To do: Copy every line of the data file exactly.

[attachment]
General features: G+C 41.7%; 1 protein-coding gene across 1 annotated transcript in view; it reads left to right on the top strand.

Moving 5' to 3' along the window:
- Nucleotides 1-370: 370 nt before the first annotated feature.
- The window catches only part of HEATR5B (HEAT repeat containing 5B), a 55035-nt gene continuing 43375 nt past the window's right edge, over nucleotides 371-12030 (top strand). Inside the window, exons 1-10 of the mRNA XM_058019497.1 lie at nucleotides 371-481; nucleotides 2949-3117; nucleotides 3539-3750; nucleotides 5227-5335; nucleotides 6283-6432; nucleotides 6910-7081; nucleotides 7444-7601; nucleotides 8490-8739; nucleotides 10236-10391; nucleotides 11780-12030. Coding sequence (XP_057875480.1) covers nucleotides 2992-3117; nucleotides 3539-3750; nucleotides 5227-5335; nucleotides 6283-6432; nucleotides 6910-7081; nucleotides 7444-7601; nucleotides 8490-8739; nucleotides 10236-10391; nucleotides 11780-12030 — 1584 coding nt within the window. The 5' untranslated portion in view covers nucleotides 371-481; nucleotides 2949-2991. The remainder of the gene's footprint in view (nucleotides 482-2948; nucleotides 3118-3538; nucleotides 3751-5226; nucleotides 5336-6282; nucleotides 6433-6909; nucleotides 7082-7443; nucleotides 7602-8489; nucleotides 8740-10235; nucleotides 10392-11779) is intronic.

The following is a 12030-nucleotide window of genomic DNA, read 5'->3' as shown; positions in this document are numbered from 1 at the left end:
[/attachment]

General features: G+C 41.7%; 1 protein-coding gene across 1 annotated transcript in view; it reads left to right on the top strand.

Moving 5' to 3' along the window:
- Nucleotides 1-370: 370 nt before the first annotated feature.
- The window catches only part of HEATR5B (HEAT repeat containing 5B), a 55035-nt gene continuing 43375 nt past the window's right edge, over nucleotides 371-12030 (top strand). Inside the window, exons 1-10 of the mRNA XM_058019497.1 lie at nucleotides 371-481; nucleotides 2949-3117; nucleotides 3539-3750; nucleotides 5227-5335; nucleotides 6283-6432; nucleotides 6910-7081; nucleotides 7444-7601; nucleotides 8490-8739; nucleotides 10236-10391; nucleotides 11780-12030. Coding sequence (XP_057875480.1) covers nucleotides 2992-3117; nucleotides 3539-3750; nucleotides 5227-5335; nucleotides 6283-6432; nucleotides 6910-7081; nucleotides 7444-7601; nucleotides 8490-8739; nucleotides 10236-10391; nucleotides 11780-12030 — 1584 coding nt within the window. The 5' untranslated portion in view covers nucleotides 371-481; nucleotides 2949-2991. The remainder of the gene's footprint in view (nucleotides 482-2948; nucleotides 3118-3538; nucleotides 3751-5226; nucleotides 5336-6282; nucleotides 6433-6909; nucleotides 7082-7443; nucleotides 7602-8489; nucleotides 8740-10235; nucleotides 10392-11779) is intronic.

The following is a 12030-nucleotide window of genomic DNA, read 5'->3' as shown; positions in this document are numbered from 1 at the left end: